The “Red Activity” in Lewiston appeared to generate the greatest amount of fear. Guarded statements by the police and press revealed “agents representing the Russian Soviet government have been at work among the foreign-speaking population” of the city. When the local authorities learned of the new communist organization, they disbanded it, burned the charter, and warned its members against forming another such organization. Lewiston’s brief experiment in communism was over, but meetings at which foreign languages were spoken continued to be under surveillance by the police.  The U. S. Department of Justice became interested in the matter, sent representatives to the city, and while it is not certain what action they finally took regarding the matter, it was understood that certain propaganda and literature belonging to the local communists was confiscated.

The remarks of the Augusta’s Daily Kennebec Journal captured the link often made between labor conflict and radical influences, real or imagined, when it traced strikes and industrial closures to the “Alien labor agitator” and “Red Literature,” and found the solution to rest in “Americanism.”  Many observers always considered harmony to be the natural state of relations between employees and employers, and any disruption of such harmony was often traced to enemies, internal or external.  This permitted employers to skirt issues of substance growing out of the workplace situations and often prevented workers themselves from closing ranks.  Thomas Lyons, major labor leader, granite cutter, and Maine’s first Commissioner of Labor drawn from the ranks of labor, summarized the beliefs of many in the labor movement when he referred to ” . . . the camouflaged story about Bolshevism, I.W.W.ism, Sovietism, Socialism, etc., all of which we believe to be part of a well organized movement to discredit and check the rapid advance of the organized labor movement.” Thus, while organized labor in Maine was clearly on record in its opposition to “Reds” and their political and economic heresies, it could never escape the inevitable linkages made between Bolshevism and organized labor by those intent on weakening or destroying the labor movement.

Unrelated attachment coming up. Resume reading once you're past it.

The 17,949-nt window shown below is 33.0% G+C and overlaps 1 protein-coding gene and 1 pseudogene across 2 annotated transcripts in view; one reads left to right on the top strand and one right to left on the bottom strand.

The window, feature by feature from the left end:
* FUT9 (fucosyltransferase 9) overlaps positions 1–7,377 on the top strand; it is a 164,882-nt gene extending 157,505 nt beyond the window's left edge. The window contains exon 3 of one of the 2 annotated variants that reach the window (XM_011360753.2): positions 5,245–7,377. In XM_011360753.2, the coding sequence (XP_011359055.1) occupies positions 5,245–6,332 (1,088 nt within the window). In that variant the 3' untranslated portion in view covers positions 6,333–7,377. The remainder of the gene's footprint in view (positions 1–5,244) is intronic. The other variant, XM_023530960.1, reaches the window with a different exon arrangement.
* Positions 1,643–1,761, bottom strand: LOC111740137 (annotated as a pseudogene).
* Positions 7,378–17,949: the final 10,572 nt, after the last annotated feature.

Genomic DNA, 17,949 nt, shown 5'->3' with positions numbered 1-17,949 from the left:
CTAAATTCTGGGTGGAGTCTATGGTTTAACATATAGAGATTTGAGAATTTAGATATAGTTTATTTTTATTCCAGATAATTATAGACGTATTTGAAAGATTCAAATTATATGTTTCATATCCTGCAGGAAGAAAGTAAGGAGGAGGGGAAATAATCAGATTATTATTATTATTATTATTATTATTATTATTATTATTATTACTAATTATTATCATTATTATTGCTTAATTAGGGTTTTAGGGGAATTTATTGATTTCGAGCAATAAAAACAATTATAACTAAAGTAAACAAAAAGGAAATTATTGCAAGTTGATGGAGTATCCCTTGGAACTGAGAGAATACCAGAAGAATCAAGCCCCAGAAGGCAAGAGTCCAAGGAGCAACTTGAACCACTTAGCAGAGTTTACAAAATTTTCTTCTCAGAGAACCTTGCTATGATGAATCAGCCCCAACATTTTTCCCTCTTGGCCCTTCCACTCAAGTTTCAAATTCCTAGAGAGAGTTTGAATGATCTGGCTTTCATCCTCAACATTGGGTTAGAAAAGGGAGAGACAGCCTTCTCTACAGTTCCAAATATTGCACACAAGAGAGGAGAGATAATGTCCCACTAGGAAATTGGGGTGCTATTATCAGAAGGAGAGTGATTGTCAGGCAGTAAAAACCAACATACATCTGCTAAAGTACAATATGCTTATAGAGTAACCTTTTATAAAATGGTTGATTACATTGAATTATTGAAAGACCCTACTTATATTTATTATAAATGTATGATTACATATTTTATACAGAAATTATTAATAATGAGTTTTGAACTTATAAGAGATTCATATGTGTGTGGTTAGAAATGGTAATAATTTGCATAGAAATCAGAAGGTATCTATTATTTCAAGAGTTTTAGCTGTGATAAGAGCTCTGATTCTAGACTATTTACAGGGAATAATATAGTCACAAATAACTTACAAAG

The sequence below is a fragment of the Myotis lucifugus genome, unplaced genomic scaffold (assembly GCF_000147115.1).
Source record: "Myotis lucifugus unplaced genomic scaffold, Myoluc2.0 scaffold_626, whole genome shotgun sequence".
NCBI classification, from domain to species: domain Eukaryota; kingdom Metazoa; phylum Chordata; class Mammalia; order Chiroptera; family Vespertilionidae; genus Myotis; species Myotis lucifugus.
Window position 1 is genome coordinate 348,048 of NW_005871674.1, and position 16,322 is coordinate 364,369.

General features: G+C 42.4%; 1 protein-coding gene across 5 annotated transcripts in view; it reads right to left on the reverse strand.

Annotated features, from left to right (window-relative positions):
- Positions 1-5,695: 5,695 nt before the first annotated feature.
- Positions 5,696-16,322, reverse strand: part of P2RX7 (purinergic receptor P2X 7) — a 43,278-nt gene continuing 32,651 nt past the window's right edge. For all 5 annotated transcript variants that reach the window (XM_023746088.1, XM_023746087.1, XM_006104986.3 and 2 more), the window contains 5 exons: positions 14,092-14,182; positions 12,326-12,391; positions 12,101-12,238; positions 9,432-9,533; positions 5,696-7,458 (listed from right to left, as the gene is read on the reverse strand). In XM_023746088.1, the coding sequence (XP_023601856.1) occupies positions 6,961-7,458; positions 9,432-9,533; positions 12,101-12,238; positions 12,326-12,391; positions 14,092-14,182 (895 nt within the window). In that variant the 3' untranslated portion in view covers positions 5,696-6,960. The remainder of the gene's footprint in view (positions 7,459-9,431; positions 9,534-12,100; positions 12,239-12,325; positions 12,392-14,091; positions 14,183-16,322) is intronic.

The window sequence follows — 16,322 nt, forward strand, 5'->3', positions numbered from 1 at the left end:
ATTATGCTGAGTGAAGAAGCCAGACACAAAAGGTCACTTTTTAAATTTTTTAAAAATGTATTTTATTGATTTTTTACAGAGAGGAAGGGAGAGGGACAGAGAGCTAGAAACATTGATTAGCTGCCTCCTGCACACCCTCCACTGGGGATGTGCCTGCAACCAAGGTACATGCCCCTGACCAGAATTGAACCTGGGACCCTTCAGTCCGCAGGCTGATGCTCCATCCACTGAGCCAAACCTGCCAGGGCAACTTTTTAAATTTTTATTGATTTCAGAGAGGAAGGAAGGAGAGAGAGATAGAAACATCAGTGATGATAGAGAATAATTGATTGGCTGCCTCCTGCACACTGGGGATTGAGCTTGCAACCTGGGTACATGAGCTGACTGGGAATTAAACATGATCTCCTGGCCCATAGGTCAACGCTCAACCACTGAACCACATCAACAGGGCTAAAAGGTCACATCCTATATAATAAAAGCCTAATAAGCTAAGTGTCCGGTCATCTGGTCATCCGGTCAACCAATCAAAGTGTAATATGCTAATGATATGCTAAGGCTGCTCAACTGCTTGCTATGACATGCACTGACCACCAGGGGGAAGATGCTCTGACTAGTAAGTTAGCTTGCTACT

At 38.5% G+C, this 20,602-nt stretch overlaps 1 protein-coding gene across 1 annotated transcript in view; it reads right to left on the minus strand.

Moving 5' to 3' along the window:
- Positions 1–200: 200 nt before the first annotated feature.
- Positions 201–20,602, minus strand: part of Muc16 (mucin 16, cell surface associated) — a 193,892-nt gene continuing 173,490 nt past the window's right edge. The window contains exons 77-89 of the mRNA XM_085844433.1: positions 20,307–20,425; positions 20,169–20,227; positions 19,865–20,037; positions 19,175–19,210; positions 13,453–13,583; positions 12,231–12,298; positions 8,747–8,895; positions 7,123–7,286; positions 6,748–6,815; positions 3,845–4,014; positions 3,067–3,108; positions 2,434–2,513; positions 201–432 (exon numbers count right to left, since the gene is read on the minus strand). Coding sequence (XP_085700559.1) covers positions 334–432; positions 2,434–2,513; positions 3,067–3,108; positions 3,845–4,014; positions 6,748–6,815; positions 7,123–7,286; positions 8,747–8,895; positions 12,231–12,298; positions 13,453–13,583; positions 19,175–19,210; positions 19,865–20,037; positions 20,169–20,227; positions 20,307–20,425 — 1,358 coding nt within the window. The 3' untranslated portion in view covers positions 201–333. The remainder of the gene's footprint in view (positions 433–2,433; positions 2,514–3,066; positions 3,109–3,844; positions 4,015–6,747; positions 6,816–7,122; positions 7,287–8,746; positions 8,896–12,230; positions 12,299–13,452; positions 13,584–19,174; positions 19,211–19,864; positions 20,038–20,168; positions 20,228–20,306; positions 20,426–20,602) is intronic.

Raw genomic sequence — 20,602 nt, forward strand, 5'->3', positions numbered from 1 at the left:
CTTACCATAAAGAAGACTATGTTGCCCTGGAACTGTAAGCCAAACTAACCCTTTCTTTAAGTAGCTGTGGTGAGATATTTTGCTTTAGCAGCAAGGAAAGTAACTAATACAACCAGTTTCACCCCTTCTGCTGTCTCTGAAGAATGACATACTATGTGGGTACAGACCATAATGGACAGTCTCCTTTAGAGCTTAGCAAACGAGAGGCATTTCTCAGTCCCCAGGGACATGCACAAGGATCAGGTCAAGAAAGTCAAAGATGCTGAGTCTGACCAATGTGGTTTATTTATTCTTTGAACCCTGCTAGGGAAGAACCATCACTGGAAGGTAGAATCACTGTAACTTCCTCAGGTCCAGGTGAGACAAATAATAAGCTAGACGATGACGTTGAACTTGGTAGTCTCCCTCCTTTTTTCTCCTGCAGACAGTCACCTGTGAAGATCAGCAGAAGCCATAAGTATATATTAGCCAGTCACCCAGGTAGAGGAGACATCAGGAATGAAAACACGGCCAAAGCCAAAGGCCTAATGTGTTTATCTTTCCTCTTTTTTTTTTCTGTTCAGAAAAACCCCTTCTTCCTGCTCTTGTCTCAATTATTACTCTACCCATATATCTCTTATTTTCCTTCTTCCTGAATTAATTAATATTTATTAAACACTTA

Organized labor in Maine, despite its efforts, would never enjoy a complete respite from those who believed that socialism, communism and organized labor were synonymous, or from those who manufactured such a linkage when they believed it would serve their interests.  The decade of the thirties would again rekindle the spark of such opposition to organized labor. Witness, for example, the Lewiston-Auburn socialists struggling for street  permits or the use of Lewiston City Hall in 1932, the police raid and confiscation of papers and literature of the Communist Party of Lewiston and Auburn in 1934, and the iconic Lewiston-Auburn shoe strike of 1937 which was laced with charges of communist influence at the expense of the legitimate grievances of workers.